The economic crisis is forcing boomers to forgo long-term care insurance, according to a new a new survey by the nonprofit LIFE Foundation.

Sixty-four percent of Americans age 45 and older say that the recent economic downturn has had a major negative impact on their ability to pay for long-term care services should they become unable to take care of themselves for an extended period of time. Sixty-one percent say they are concerned that they will be responsible in the future for providing either financial assistance or personal care to a loved one who needs long-term care services. More than half of all adults (58%) think it is likely they will need long-term care services at some point in their lives.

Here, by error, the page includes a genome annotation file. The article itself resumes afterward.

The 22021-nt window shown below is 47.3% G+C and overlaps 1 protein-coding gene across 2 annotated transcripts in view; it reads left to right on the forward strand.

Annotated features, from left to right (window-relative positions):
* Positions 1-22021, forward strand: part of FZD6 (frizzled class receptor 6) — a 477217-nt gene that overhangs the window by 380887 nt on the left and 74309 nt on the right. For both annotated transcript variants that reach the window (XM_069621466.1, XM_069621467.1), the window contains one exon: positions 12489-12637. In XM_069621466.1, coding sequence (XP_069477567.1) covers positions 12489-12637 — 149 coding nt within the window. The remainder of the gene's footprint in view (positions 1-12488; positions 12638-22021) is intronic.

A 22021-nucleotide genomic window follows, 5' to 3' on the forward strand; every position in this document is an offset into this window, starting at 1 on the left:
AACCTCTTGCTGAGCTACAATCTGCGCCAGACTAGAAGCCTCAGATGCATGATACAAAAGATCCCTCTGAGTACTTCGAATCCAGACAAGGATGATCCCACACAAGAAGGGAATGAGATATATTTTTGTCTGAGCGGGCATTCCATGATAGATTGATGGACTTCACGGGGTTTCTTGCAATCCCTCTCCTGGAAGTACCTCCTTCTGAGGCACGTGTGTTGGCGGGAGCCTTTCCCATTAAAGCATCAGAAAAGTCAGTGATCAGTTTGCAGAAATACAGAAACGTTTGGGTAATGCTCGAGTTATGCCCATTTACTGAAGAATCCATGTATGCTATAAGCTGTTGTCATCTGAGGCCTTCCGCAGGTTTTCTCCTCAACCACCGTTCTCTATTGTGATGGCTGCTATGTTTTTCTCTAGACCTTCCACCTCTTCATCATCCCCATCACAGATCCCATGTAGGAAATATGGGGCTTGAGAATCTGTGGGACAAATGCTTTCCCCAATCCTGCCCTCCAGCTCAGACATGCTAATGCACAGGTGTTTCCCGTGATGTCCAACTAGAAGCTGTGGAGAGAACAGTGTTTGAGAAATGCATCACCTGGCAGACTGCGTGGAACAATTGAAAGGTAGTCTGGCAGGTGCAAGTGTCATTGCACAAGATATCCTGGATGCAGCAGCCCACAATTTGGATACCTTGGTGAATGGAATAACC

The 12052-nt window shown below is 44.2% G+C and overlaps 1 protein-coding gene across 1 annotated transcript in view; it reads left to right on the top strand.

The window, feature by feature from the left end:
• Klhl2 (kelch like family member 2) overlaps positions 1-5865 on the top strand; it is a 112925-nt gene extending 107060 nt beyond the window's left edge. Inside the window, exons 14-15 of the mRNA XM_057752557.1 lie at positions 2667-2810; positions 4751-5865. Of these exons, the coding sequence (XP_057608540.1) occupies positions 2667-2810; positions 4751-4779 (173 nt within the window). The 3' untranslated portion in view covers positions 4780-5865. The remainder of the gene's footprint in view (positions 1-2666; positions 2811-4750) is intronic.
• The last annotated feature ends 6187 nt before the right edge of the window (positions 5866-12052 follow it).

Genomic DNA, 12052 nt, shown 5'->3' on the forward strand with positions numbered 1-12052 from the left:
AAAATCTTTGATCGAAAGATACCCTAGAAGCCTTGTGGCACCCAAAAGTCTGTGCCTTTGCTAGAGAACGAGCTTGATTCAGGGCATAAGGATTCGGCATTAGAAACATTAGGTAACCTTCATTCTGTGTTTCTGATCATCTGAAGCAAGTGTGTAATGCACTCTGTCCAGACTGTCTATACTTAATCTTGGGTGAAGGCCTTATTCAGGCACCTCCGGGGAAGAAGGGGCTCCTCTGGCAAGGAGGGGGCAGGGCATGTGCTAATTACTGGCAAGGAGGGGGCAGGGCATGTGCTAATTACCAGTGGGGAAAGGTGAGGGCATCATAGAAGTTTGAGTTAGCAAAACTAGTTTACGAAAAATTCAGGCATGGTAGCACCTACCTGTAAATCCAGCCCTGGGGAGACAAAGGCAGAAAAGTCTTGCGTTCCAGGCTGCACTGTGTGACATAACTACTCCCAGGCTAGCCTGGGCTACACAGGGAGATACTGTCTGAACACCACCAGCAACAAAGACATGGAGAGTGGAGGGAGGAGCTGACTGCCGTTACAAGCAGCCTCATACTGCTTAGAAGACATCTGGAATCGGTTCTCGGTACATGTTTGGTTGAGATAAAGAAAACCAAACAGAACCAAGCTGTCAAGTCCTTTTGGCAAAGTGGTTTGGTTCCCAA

While Americans recognize the risk, few of them, according to Deb Newman, CLU, ChFC, LTCP, president of Newman Long Term Care and spokesperson for LIFE, own long-term care insurance to guard against this risk.

“On average, the cost for long-term care services is roughly $70,000 a year. In today’s tough economic environment, most people have far less money available to pay for these services, and it’s likely they will need them,” says Newman. “Long-term care insurance guarantees that you will always have the financial means to afford the kind of care you’ll need and prefer.”